It is like trying to break-free from the familiarity of a dark, deadly forest,
wrought with danger and difficulty.

Scratched and wounded,
I summon an unknown strength-from-within 
to free myself 
from the last tangled boughs of this dense, thorny thicket.

I tumble to the earth,
blinded by the brightness,
and scalded,
by the power of a lost sunshine
that now burns my pale and battle-scarred skin.

I am free

But relinquishing a sword that has served me well
does not provide me with comfort.

Transitioning to peace
requires a type of blind trust
in a fearsome opponent.
Thankfully, the new director is a man of great integrity,
with a deep understanding
of special needs programming. 

It is time for me to abandon the warrior spirit.
Adopt a peaceful persona.
Welcome the new road
that beckons brilliantly
with the solemn promise
of a beautiful new beginning.

A rejuvenating pathway
that feels familiar and welcoming
perhaps heaven-sent.

I must reacquaint myself with the warmth of the sun
breathe in the air
of a healthy new freedom
for Nicholas and me.

Sunday, May 22, 2016

Release the Kraken

Sometimes I forget who I am.

I become so engrossed in playing the game of special needs parent with the school

I forget who I am playing.

It is at these times I am thankful
for the unique individuals in my life
who hold up a mirror,
bonk me on the head
and remind me
of my fiery spirit

And what I must do with it

I am sorry to inform you, dear readers, that despite the success of the PWS presentation to Nick's classmates this year, he has struggled in school. He is lonely and sad, the only child in a substantially separate program. Anxiousness and depression have caused his behaviors to escalate. 

He has developed urticaria, a severe rash of unknown origin.

Shortly after this diagnosis, he told me that a student showed him his private parts at school. He identified the time, the place and the specific hand gesture. He said he could identify the student.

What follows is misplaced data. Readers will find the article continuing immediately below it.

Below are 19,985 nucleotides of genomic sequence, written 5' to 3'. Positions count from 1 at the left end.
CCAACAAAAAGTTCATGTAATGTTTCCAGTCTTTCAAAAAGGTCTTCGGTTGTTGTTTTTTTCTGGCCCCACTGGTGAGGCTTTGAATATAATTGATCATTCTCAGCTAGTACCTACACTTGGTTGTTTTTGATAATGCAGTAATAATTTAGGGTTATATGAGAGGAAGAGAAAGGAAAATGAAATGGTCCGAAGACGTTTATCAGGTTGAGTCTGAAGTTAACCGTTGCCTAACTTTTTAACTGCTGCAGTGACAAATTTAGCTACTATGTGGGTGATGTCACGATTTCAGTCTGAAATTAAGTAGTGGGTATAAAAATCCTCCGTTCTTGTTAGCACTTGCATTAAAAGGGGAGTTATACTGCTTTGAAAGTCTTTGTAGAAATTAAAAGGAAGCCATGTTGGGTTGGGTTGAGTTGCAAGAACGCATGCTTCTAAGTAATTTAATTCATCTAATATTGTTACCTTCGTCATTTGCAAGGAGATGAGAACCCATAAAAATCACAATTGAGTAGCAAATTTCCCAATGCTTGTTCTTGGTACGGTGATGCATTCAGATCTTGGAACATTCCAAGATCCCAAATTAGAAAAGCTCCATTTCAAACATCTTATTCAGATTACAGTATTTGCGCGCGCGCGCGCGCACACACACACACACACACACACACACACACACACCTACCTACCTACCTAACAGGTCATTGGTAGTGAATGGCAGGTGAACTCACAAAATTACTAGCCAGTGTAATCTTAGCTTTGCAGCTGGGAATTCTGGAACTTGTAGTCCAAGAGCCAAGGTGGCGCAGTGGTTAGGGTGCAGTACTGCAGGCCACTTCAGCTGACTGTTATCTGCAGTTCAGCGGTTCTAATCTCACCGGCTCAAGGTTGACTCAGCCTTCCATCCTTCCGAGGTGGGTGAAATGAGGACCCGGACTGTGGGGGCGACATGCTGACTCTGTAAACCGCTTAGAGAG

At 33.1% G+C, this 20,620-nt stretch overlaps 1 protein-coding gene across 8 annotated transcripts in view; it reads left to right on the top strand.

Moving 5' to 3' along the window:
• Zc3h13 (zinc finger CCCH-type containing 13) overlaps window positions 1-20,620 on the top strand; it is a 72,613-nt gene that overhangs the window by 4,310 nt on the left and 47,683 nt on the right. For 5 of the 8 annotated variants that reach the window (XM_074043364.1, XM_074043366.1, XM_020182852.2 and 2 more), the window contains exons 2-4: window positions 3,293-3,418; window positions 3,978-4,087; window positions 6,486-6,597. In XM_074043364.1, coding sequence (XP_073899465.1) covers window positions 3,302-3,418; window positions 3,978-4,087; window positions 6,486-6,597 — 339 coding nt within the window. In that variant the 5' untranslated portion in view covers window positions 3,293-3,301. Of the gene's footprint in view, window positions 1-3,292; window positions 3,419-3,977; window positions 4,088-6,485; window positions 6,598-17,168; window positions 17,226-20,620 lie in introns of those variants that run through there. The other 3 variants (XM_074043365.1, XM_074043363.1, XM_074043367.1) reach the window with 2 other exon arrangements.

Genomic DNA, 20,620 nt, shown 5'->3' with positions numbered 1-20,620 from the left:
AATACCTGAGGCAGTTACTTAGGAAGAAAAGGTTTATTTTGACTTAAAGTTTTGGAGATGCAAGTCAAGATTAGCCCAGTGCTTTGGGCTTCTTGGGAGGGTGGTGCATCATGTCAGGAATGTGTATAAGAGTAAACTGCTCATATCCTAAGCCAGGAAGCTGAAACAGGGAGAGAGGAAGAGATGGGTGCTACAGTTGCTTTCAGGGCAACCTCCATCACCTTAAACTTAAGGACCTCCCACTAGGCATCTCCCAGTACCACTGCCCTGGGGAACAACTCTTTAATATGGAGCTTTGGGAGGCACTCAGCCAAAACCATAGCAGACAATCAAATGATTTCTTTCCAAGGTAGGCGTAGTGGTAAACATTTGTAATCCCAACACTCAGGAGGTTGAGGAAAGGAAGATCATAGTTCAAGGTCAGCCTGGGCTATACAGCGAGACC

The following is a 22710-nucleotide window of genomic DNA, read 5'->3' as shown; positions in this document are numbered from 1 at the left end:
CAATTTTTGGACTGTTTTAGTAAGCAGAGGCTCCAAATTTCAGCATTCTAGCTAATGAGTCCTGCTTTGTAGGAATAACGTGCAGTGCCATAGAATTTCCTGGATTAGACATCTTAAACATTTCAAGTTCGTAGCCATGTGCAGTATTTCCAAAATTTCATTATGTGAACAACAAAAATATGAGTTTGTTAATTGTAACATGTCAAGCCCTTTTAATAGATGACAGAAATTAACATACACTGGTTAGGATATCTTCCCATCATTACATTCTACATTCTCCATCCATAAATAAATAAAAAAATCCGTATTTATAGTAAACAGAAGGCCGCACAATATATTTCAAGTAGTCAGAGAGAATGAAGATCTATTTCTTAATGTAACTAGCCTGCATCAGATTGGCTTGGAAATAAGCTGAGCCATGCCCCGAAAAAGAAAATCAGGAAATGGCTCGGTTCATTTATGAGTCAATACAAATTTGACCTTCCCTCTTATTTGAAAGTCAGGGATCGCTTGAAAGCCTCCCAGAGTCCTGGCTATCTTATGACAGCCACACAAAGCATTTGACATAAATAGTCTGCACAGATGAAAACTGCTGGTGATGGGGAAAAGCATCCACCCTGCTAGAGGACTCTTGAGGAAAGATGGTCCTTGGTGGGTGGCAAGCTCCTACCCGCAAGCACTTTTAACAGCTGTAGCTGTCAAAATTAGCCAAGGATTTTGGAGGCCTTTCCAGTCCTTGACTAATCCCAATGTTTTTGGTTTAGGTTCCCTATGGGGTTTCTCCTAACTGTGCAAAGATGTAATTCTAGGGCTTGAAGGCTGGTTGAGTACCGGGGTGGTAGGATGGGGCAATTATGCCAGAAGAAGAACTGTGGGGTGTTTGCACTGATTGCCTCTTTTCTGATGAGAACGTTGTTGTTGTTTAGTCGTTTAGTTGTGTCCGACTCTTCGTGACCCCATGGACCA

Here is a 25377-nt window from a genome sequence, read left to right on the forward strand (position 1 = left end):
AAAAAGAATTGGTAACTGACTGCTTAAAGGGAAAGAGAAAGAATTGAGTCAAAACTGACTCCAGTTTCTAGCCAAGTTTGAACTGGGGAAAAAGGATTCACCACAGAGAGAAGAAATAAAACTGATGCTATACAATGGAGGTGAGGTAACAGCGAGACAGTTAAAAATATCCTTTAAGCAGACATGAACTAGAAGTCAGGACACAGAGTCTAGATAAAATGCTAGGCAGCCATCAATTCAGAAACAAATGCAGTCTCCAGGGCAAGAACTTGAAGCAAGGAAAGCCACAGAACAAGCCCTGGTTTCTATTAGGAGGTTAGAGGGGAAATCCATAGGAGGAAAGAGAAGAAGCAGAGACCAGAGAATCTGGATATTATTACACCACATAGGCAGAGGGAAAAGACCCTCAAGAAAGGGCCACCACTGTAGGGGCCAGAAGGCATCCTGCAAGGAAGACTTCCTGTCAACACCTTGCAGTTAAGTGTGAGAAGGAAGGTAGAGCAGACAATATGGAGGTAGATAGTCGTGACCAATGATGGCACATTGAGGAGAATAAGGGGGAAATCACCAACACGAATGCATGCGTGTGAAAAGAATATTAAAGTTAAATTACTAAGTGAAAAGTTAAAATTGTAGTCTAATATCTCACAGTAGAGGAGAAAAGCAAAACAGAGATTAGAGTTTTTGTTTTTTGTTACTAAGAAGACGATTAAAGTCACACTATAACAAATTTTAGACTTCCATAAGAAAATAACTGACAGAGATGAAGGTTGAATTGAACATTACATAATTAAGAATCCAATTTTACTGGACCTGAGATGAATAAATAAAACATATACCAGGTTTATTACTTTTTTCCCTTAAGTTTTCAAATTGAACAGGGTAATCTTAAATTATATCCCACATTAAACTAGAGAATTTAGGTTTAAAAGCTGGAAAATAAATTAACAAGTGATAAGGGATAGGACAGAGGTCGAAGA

I contacted the school immediately. 

It took them several months to investigate my report. 

They responded back in writing, telling me that the results of their interview with Nicholas was inconclusive. They believed the incident never occurred.


Nicholas does not lie. In fact, he is honest to a fault.

I reported what I believe to be sexual harassment and the school's lack of response to our local police, who said they would investigate.

I have not heard back from them.

My blood has begun to boil.

So, thank you Dr George,

who is quick to remind me:



Sunday, May 1, 2016

A Tale of Two Cities

If you're a long time reader of our blog perhaps you remember the winter of 2014-15
the snowiest winter on record for the Boston area?

Of course, with record snowfall, comes record ice dams  Like many others, we experienced severe icing that caused water damage to our home.

After several negotiations with our tight-fisted insurance company, we received enough funds to de-mold the attic, gut-out the living room, add hardwood flooring, repaint the kitchen and repair our deck.

Unfortunately, my sensory sensitive children were unable to withstand the sights, sounds and smell of construction repair, so we decided to uproot the family and head outta dodge.

"Kinfolk said "Jed, move away from there!"
Said: "Coastal living is the place ya oughta be..!"
So, we loaded up the truck and we moved to New...buuurrrryyyy....
Port, that is....restaurants, coffee bars"

Anyway, I am happy to report that since it is indeed the year of the red, fire monkey, we turned lemons into lemonade and found a beautiful condo, for a great price, in the neighboring city of Newburyport, complements of our insurance company.

You may recall a post I wrote a few years back about the beauty of this historic city.

Of course our new living arrangements had to have the necessary prerequisite for Nicholas.

It also has a few other lovely perks
Like this view from our bedroom window.

And this lovely park where Muffy enjoys walking every evening

Not far from the condo is one of our favorite beaches,

While it has been tricky living in two places at the same time,
we are trying to see this move as a type of mini vacation.
Some much needed quiet time,
a healthy respite, that, for our family,
symbolizes our desire
to put an end to the unhealthy state of constant crisis. 

So far, it has been exactly what we needed.